In Defense of Very Slow Movement Speed: Everybody’s Gone to the Rapture

Tuesday marked the release of Everybody’s Gone to the Rapture, the latest game from Dear Esther developers The Chinese Room. I’ve already finished it. If you’re into this sort of game–narrative heavy, puzzle-free adventure games, derogatorily called “walking simulators”–I can’t recommend it enough. It’s easily the best game I’ve played in the genre.¬†Rapture is to Dear Esther what Journey is to Flower.
The entire game is the exploration of a suddenly-empty British village, finding clues and watching ethereal glimpses into the lives of the departed inhabitants. I won’t say any more, because uncovering the mystery (to the extent you can) is part of the reason to engage with the game. The last thing I’d want to do is spoil that.

If you don’t like this kind of game, at least check out the soundtrack on Spotify. It’s so good that there is a non-zero chance that I just love the soundtrack so much that it carried the entire game for me.

The release of Everybody’s Gone to the Rapture was, unfortunately, burdened by a strange bit of controversy regarding the walking speed of your main character. Across the board, reviewers complained that movement was terribly slow–even those who enjoyed the game. IGN called it ” a rate that seems to actively disrespect our time and patience.” If you check out the review, you’ll see this is now redacted because, unbeknownst to everyone playing the game at first, there¬†is an option to speed up walking. Allegedly, pressing R2 and holding it down will gradually ramp up walking speed. I did this on-and-off throughout the game and the effect isn’t dramatic (when it works, which is not indoors) so it’s not terribly relevant to the point I want to make.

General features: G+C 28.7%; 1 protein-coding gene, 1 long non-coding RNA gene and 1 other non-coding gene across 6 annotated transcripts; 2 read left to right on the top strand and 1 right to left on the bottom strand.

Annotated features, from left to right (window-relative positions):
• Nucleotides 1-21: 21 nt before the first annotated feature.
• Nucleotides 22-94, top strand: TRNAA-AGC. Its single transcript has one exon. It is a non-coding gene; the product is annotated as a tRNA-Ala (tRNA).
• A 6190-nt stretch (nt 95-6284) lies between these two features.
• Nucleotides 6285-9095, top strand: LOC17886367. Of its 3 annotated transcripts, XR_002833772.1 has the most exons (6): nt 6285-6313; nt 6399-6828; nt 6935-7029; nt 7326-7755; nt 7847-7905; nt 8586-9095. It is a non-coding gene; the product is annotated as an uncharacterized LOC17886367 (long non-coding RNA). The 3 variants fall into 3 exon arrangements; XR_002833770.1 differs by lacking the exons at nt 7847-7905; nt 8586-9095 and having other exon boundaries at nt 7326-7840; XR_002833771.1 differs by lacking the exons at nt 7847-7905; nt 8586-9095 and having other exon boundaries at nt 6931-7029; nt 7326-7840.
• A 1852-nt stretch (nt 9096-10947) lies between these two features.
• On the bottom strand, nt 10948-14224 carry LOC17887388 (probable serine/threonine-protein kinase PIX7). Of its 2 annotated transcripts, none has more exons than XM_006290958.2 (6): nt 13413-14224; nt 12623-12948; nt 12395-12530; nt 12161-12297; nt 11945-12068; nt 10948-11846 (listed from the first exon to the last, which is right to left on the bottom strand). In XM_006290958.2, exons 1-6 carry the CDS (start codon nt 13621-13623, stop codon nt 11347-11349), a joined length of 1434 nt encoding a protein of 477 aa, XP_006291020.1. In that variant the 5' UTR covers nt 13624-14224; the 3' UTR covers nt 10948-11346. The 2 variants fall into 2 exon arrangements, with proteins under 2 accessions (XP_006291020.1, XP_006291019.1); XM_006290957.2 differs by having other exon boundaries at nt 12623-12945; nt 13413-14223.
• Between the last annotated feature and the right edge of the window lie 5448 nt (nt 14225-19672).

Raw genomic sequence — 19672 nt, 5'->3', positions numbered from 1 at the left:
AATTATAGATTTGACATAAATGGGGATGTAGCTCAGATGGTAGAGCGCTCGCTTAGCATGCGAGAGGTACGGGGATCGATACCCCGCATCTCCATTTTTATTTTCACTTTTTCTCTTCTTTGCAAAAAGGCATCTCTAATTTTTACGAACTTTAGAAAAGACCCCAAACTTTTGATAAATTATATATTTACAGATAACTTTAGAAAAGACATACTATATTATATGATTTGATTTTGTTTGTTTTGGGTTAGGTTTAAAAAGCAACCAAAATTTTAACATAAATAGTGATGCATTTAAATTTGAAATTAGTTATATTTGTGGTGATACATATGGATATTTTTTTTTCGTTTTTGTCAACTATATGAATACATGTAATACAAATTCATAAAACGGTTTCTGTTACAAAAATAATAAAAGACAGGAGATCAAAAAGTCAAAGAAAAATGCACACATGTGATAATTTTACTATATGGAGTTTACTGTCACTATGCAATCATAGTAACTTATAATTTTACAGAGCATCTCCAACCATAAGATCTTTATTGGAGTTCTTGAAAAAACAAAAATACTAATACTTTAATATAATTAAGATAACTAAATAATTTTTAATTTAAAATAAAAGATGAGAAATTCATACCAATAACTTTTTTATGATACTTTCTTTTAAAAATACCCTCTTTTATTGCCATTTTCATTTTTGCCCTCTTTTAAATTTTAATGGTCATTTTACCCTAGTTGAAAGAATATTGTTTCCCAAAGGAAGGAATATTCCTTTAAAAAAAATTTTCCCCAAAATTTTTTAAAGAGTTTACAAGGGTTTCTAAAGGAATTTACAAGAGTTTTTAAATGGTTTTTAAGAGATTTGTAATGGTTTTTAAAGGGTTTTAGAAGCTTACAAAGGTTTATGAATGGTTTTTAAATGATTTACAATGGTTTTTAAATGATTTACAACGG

You walk really slowly in Everybody’s Gone to the Rapture and that is okay.

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